Former officials convicted in Argentina′s ′dirty war′ trial | News | DW | 30.11.2017

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Former officials convicted in Argentina's 'dirty war' trial

A court has sentenced 48 people to prison for crimes committed at a notorious torture center run by Argentina's junta. More than 30,000 people were kidnapped, tortured and killed in the 1976-83 "dirty war."

A court on Wednesday sentenced 29 former soldiers to life for crimes against humanity during Argentina's 1976-83 military dictatorship. Nineteen defendants received sentences of between eight and 25 years. Six were acquitted.

Mario Daniel Arru and Alejandro Domingo D'Agostino received life sentences for piloting death flights, in which they killed dissidents by throwing them out of airplanes into the river or sea. Victims included Alice Domon and Leonie Duquet, two French nuns abducted in December 1977. Investigators found the remains of Duquet in a mass grave with six others on Argentina's Atlantic coast about 400 kilometers of Argentina's capital, Buenos Aires. Domon's remains have not been recovered.

Alfredo Astiz, known as the "Blond Angel of Death," and Jorge Acosta, nicknamed "The Tiger," also received life sentences for several crimes, including the 1977 disappearance of the 17-year-old Swedish citizen Dagmar Hagelin. Courts had already sentenced both men to life in prior trials.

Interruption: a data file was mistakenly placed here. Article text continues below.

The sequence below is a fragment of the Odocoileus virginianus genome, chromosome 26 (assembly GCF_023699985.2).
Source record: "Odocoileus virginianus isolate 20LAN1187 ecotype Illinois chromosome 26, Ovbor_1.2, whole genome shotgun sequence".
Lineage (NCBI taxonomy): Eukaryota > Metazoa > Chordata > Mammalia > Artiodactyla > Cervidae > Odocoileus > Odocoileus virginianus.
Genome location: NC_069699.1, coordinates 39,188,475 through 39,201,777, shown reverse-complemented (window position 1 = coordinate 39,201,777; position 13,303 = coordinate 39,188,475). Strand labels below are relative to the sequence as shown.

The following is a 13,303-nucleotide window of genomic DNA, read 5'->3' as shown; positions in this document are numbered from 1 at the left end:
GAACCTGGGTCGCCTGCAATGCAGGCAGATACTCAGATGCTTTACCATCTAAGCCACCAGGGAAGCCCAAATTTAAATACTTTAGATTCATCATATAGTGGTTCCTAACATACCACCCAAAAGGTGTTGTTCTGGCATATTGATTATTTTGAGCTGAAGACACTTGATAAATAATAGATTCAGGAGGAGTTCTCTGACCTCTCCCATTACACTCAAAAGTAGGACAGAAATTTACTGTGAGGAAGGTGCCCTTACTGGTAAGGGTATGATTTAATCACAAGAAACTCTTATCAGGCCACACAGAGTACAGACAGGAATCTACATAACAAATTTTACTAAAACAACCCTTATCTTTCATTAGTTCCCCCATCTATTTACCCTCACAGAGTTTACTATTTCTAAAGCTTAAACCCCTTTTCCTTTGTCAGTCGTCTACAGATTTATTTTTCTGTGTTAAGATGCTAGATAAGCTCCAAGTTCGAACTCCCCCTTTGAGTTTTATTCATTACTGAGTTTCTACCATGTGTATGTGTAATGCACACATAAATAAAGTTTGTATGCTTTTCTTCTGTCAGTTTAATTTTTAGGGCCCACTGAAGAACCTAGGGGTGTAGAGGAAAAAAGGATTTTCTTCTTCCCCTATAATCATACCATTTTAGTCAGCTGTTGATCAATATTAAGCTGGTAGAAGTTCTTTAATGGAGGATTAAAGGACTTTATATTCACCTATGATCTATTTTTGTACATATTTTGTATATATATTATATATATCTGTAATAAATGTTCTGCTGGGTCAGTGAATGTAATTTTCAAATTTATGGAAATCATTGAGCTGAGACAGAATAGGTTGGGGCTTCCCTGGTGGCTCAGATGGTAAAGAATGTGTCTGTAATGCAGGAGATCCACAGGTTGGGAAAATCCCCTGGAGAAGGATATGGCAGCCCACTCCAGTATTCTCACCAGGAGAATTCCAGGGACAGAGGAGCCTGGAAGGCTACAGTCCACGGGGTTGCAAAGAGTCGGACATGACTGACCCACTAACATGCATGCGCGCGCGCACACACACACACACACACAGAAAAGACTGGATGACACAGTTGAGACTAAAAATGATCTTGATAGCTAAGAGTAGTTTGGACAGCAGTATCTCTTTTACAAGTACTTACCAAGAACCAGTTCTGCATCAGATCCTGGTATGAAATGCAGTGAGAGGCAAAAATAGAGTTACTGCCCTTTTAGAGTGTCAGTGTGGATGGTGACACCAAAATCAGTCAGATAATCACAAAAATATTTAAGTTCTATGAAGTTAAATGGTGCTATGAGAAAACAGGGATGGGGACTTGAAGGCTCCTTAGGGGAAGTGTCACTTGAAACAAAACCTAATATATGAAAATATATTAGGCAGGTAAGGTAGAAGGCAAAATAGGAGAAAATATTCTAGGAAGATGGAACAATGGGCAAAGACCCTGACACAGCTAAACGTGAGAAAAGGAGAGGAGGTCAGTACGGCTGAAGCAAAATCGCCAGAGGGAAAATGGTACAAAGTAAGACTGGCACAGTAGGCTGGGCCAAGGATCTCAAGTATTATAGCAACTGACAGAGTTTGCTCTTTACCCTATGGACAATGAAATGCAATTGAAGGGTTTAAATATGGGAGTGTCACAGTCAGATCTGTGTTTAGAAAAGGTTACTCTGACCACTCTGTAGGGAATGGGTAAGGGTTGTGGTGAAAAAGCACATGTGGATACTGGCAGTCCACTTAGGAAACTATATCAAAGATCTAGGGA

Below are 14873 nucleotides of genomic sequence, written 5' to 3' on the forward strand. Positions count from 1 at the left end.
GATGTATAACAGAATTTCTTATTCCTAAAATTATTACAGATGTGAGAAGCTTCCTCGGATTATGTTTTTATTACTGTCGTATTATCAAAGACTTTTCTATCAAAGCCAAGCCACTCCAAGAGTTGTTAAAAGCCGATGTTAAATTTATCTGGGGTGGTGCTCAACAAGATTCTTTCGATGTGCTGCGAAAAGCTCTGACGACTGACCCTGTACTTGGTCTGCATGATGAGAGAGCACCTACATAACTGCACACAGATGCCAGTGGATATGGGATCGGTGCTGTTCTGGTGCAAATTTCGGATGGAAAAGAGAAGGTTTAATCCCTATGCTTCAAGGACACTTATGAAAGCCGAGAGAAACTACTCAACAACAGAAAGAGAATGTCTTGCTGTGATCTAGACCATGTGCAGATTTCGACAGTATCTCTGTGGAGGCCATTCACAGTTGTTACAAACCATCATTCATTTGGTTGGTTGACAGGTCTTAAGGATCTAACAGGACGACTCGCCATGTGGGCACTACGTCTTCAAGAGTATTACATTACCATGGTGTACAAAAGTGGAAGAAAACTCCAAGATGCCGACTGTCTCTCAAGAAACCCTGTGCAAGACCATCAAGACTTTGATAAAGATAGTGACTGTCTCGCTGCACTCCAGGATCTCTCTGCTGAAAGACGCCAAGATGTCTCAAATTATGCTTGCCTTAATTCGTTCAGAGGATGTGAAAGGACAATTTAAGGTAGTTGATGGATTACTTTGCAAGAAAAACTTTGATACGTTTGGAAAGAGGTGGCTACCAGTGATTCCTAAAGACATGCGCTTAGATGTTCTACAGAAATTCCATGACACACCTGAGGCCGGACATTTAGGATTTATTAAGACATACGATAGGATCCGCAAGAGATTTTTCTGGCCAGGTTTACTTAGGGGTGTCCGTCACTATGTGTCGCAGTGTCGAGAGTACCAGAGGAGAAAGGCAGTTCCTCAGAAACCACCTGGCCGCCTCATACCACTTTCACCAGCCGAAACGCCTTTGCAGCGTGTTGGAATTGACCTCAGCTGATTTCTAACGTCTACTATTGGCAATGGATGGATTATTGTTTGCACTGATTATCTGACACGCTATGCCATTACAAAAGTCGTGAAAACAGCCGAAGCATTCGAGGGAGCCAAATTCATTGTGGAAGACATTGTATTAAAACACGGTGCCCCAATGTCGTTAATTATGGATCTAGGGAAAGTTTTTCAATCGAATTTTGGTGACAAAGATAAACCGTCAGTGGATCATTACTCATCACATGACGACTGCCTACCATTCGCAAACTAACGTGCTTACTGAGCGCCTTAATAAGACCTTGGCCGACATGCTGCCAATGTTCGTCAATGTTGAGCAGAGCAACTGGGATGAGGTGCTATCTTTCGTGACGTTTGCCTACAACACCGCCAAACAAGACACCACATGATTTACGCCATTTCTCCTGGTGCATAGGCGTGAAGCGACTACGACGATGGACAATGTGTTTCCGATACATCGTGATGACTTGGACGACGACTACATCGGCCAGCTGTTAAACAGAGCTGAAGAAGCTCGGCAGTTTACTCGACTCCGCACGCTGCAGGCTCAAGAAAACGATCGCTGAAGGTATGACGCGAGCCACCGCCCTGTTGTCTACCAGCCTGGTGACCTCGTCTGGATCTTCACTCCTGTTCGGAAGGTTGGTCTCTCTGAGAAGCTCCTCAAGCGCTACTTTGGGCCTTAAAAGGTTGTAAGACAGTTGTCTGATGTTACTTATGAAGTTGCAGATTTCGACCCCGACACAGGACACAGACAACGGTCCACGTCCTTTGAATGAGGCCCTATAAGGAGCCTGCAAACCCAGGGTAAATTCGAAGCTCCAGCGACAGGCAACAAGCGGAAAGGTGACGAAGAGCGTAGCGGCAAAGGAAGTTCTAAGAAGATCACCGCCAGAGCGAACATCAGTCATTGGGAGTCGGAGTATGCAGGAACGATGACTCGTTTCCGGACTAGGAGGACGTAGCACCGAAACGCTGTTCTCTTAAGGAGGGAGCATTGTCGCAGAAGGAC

'Tell us'

Seeking justice for 789 named victims of the Naval Mechanics School (ESMA) — the junta's biggest clandestine torture center, which held an estimated 5,000 prisoners, only a few hundred of whom survived — prosecutors called about 800 witnesses during the five-year trial, Argentina's largest yet. In prior proceedings that concluded in 2011, Argentina's judiciary handed life sentences to 16 former soldiers for crimes against humanity committed at the ESMA.

Outside of the courtroom on Wednesday, hundreds celebrated as judges read the latest round of sentences. Some held a large poster with photos of the 54 defendants with a letter P for "perpetua," referring to life sentences, scribbled over the men's faces. Others held banners about the disappeared that read: "Tell us where they are."

The dictatorship killed 30,000 Montonero guerrillas, labor union leaders, students, leftists, and their relatives and friends. The majority of the bodies remain missing.

Argentina has attempted to prosecute many dictatorship-era crimes. Last year, a court convicted 15 officials of conspiring to kidnap and assassinate dissidents during the US-backed Operation Condor, which killed 60,000 to 80,000 people in six Latin American nations from 1975 to 1989. Earlier this year, however, the Supreme Court decreased jail time for human rights abuses, stoking fears of a backslide.

Those fears were not assuaged when Santiago Maldonado, an activist who called for solidarity with indigenous people attempting to recover their ancestral lands from the Italian clothing company Benetton, disappeared under mysterious circumstances during the summer. Maldonado's drowned body was found over two months later; officials say he died of natural causes.  

mkg/sms (EFE, Reuters, AFP, dpa, AP)